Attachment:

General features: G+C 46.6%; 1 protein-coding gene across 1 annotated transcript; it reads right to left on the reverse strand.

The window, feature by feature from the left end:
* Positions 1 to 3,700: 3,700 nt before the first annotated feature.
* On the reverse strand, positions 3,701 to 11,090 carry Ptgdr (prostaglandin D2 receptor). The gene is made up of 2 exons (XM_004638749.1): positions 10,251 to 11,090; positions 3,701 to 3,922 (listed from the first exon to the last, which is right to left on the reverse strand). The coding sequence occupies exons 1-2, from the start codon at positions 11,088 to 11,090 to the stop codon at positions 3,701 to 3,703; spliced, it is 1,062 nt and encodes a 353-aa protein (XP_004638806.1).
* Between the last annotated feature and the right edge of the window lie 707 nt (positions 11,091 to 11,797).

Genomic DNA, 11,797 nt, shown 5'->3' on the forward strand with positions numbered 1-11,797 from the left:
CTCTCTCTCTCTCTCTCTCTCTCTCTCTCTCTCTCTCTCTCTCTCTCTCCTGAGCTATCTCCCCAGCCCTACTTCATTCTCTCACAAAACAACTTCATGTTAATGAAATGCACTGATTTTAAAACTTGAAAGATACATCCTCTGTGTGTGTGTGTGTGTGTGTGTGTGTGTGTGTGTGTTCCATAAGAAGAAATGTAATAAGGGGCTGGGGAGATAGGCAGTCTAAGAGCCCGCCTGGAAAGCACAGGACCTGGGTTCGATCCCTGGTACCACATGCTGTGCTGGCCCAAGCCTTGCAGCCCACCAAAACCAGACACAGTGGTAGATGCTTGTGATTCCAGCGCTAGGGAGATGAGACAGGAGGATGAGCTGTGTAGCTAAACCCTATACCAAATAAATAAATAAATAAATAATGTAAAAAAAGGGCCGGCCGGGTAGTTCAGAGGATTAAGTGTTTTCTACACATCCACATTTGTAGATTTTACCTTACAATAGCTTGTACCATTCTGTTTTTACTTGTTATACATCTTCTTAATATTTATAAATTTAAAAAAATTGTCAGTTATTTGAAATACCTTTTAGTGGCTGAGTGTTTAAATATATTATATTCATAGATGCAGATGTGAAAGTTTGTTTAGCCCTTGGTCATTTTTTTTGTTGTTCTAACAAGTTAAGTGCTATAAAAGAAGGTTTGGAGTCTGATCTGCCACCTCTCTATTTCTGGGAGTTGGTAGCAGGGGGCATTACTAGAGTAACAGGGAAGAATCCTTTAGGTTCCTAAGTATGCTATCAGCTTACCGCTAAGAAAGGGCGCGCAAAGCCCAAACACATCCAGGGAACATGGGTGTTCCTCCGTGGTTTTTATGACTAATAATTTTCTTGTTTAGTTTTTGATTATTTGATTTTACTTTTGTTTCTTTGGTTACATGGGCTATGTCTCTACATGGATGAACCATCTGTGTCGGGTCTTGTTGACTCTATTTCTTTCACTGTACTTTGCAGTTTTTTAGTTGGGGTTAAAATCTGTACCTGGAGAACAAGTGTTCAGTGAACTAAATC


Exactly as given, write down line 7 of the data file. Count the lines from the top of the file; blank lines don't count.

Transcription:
CTCTCTCTCTCTCTCTCTCTCTCTCTCTCTCTCTCTCTCTCTCTCTCTCCTGAGCTATCTCCCCAGCCCTACTTCATTCTCTCACAAAACAACTTCATGTTAATGAAATGCACTGATTTTAAAACTTGAAAGATACATCCTCTGTGTGTGTGTGTGTGTGTGTGTGTGTGTGTGTGTGTTCCATAAGAAGAAATGTAATAAGGGGCTGGGGAGATAGGCAGTCTAAGAGCCCGCCTGGAAAGCACAGGACCTGGGTTCGATCCCTGGTACCACATGCTGTGCTGGCCCAAGCCTTGCAGCCCACCAAAACCAGACACAGTGGTAGATGCTTGTGATTCCAGCGCTAGGGAGATGAGACAGGAGGATGAGCTGTGTAGCTAAACCCTATACCAAATAAATAAATAAATAAATAATGTAAAAAAAGGGCCGGCCGGGTAGTTCAGAGGATTAAGTGTTTTCTACACATCCACATTTGTAGATTTTACCTTACAATAGCTTGTACCATTCTGTTTTTACTTGTTATACATCTTCTTAATATTTATAAATTTAAAAAAATTGTCAGTTATTTGAAATACCTTTTAGTGGCTGAGTGTTTAAATATATTATATTCATAGATGCAGATGTGAAAGTTTGTTTAGCCCTTGGTCATTTTTTTTGTTGTTCTAACAAGTTAAGTGCTATAAAAGAAGGTTTGGAGTCTGATCTGCCACCTCTCTATTTCTGGGAGTTGGTAGCAGGGGGCATTACTAGAGTAACAGGGAAGAATCCTTTAGGTTCCTAAGTATGCTATCAGCTTACCGCTAAGAAAGGGCGCGCAAAGCCCAAACACATCCAGGGAACATGGGTGTTCCTCCGTGGTTTTTATGACTAATAATTTTCTTGTTTAGTTTTTGATTATTTGATTTTACTTTTGTTTCTTTGGTTACATGGGCTATGTCTCTACATGGATGAACCATCTGTGTCGGGTCTTGTTGACTCTATTTCTTTCACTGTACTTTGCAGTTTTTTAGTTGGGGTTAAAATCTGTACCTGGAGAACAAGTGTTCAGTGAACTAAATC